Drought burns basins to dust,
Light rain is a dew of mockery.
Receive without complaint,
Work with fate.
When the countryside is gripped in drought, it is useless to complain. Even when light rains fail to moisten the parched landscape, we should accept what happens. This is the way of Tao, and one who follows Tao accepts what comes.
We may have ambitions to move in one direction, but Tao will decide otherwise. We may have plans for the future, but Tao will bend time differently. T here are those who will cry out in anger and frustration, but the follower of Tao remains silent and goes about the business of preparation.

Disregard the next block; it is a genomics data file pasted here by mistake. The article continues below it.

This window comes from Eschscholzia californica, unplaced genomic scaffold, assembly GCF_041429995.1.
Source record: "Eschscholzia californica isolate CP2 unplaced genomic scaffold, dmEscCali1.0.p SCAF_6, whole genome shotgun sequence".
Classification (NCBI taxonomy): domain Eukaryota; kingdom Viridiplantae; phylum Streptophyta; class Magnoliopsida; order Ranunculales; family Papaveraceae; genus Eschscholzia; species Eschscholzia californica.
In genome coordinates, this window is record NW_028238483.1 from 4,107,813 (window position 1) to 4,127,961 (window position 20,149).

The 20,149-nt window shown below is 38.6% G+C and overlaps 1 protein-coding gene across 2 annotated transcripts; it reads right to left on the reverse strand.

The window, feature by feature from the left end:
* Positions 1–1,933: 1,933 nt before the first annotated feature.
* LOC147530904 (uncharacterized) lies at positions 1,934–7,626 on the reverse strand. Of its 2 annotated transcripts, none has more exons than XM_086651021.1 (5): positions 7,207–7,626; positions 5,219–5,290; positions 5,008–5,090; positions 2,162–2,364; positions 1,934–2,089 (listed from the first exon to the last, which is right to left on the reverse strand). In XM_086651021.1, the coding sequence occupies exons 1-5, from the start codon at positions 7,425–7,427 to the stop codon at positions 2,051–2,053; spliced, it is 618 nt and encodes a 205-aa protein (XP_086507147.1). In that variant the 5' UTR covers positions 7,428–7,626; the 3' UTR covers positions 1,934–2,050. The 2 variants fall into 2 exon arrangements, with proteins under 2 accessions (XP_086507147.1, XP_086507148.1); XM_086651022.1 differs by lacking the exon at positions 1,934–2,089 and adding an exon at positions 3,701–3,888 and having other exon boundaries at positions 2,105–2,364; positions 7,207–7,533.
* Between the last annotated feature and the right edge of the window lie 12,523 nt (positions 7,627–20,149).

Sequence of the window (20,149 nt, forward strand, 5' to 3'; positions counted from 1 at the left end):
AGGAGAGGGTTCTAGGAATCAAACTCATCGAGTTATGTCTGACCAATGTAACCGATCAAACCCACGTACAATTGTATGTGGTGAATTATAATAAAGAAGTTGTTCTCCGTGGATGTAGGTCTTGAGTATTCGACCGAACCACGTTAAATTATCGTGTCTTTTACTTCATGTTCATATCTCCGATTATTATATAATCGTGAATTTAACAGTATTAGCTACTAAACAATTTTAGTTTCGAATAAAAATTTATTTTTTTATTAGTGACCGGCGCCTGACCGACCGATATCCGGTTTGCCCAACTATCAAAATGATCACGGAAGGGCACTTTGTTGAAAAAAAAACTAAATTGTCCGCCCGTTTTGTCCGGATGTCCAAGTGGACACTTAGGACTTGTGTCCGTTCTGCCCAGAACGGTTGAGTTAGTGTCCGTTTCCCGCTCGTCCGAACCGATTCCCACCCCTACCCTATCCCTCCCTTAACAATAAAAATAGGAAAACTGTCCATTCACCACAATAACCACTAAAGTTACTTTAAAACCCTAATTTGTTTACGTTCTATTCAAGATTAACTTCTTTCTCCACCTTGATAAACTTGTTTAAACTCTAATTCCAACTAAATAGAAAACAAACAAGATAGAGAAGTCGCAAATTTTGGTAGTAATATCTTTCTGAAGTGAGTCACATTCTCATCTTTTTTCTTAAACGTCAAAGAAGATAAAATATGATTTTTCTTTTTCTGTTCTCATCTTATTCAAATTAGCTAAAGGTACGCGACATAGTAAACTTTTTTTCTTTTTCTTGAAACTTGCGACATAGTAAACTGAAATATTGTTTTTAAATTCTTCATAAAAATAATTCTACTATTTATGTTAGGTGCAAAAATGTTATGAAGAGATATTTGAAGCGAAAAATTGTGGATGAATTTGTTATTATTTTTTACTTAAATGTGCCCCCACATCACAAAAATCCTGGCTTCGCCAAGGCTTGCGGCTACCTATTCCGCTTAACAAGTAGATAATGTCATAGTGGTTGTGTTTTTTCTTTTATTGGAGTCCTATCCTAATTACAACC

Acceptance does not mean fatalism. It does not mean capitulation to some slaughtering predestination. Those who follow Tao do not believe in being helpless. They believe in acting within the framework of circumstance. For example, in a drought, they will prepare by storing what water is available. That is sensible action. They will not plant a garden of flowers that requires a great deal of water. That is ignorance and egotism.
Acceptance is a dynamic act. It should not signal inertness, stagnation, or inactivity. One should simply ascertain what the situation requires and then implement what one thinks is best. As long as one’s deeds are in accord with the time and one leaves no sloppy traces, then the action is correct.